I started a draft of this post a few days ago and yesterday, when I went to post it, I discovered that I was thoroughly disgusted with that draft. The previous version started as a quick run down on the new Dungeons & Dragons 5th edition Starter Set, and quickly devolved into a bitch-fest of epic proportions… and not about Dungeons & Dragons either. Rather than subject you all to that unbridled whining, I scrapped the entire post to begin anew with a fresh mind on a fresh day: it’s Friday on Saturday, y’all!
I am so ridiculously excited about Dungeons & Dragons 5th edition (hereafter, D&D 5E for brevity’s sake), and I should mention right off the major caveat: I have no insider knowledge whatsoever and I don’t want to represent myself or this blog as being anything other than the fervent ranting of a fanboy. You can get all the insider knowledge and preview peeks by going to ENWorld, where they regularly reveal some great stuff for RPGs; or go to the source: Daily D&D, the Wizards of the Coast (WotC) Dungeons & Dragons news page. This… this is going to be about me being a dork and loving this game.
I received my D&D 5E Starter Set on July 15th like most everyone else (WotC made some available to select Play Network retailers on July 3rd and some folks got them early… not me. This ought to prove that I have zero insider kung-fu). The set is pretty simple: a set of dice, two booklets (one 32 page Rulebook, one 64 page adventure book titled, “The Lost Mine of Phandelver”), five pre-generated characters (a human noble fighter, a human archer fighter, a dwarf cleric, an elf wizard, and a halfling rogue), and an ad sheet that has a blank D&D Encounters character sheet printed on the back. The box set:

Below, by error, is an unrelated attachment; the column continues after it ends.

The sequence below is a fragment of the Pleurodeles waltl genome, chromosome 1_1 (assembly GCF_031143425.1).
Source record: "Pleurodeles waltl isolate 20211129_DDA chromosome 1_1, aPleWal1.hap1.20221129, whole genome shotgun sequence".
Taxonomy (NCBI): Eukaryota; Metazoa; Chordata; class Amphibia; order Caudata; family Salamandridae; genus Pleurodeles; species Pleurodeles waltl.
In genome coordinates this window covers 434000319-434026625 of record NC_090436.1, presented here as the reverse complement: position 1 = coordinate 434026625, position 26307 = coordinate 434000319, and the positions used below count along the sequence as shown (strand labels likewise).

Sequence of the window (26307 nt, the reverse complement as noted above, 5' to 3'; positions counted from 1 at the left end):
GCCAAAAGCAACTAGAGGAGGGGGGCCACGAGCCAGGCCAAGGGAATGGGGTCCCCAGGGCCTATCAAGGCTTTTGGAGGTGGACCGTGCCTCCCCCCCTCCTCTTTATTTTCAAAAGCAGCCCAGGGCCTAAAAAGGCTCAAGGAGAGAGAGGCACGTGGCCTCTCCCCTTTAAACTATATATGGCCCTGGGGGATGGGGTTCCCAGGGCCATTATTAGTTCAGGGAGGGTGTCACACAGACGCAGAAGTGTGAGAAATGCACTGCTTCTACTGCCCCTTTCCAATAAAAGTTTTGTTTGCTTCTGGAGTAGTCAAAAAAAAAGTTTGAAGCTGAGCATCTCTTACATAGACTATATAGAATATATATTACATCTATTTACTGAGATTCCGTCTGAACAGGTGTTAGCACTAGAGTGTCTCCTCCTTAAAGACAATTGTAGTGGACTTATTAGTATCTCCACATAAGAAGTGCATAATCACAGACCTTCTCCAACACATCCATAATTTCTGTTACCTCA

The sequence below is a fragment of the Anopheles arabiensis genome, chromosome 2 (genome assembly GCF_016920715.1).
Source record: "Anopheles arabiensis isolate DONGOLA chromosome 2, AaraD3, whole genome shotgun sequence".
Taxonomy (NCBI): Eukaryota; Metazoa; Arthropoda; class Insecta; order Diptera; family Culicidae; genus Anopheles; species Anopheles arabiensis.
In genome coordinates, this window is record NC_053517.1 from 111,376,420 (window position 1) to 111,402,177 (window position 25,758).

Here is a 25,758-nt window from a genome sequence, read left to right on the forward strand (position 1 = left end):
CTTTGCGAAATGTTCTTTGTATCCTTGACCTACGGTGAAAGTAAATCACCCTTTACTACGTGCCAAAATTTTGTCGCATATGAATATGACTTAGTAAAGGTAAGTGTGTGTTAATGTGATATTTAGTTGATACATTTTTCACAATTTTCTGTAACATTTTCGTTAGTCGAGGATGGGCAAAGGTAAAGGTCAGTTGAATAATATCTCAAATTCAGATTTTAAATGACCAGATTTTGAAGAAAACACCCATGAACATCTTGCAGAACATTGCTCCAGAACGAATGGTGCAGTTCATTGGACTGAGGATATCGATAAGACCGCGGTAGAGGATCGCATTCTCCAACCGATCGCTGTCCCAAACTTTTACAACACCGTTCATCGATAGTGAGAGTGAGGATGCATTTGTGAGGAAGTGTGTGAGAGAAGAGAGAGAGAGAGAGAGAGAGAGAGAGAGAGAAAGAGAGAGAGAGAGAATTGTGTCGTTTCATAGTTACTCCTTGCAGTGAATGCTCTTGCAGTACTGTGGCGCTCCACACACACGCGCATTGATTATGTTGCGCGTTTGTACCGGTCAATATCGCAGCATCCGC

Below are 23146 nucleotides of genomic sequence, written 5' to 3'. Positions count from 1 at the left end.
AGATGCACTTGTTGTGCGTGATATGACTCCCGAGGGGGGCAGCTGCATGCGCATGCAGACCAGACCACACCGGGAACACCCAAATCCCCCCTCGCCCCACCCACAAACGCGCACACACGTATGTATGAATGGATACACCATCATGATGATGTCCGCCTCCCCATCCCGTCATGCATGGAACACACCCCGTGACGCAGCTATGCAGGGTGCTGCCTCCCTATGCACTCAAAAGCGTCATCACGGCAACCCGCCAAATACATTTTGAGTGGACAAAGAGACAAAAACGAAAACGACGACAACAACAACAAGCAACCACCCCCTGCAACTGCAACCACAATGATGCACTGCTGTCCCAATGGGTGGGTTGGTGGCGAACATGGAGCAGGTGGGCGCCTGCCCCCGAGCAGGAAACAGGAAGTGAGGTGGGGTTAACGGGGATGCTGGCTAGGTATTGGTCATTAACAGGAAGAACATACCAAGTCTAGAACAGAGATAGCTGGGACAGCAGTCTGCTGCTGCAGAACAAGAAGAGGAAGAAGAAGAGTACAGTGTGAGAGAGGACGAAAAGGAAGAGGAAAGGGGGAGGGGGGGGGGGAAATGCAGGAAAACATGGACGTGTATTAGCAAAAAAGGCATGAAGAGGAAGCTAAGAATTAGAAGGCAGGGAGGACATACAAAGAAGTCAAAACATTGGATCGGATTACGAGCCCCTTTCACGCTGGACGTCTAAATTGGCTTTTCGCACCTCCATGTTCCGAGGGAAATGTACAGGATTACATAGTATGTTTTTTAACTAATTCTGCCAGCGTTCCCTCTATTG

and the contents of the box:
Oh, yeah… and the dice:
I was a little upset when I received the box, not because of the contents… but because I was leaving on a trip the very next day, I still needed to pack, and I just wasn’t going to have time to nerd out with the material… not “upset,” then… “disappointed.” But I couldn’t wait; I tossed the rulebook aside because I’d already spent the preceding week absorbing the D&D 5E Basic Rules which WotC made available to everyone as a free PDF download on July 3rd… I had the rules, I wanted to see the adventure because it contains within its 64 pages the first glimpse of elements from the forthcoming Monster Manual and Dungeon Master’s Guide… due for release September 30th and November 18th, respectively. That’s a long time to wait. The Basic Rules PDF will tide me over until next month’s release of the Player’s Handbook, and you don’t really need anything other than what’s included in the Starter Set to get a game of D&D 5E going. Basic Rules:
I printed them out so we could hand the binder around the table during game play for ready reference. The “Starter Set Rulebook” serves exactly the same purpose. As an aside: the Basic Rules contains character creation rules — a slice of the forthcoming Player’s Handbook — four core classes and four core races: Fighter, Cleric, Rogue, and Wizard; Human, Dwarf, Elf, and Halfling (with two subraces for each of the demihuman races: Hill Dwarf and Mountain Dwarf, High Elf and Wood Elf, and Lightfoot Halfling and Stout Halfling). If you want to start a game using the Starter Set you can offer your players one of the pregenerated characters, or you can use the Basic Rules to let them build a character. For totally new players, the pregens are probably the way to go. I’m running a D&D Next game at a local library and I allowed my new (REALLY new) players to make characters… and that took a ridiculous amount of time… about an hour each for six players. I should have just had them select a pregen. Anyway… I digress.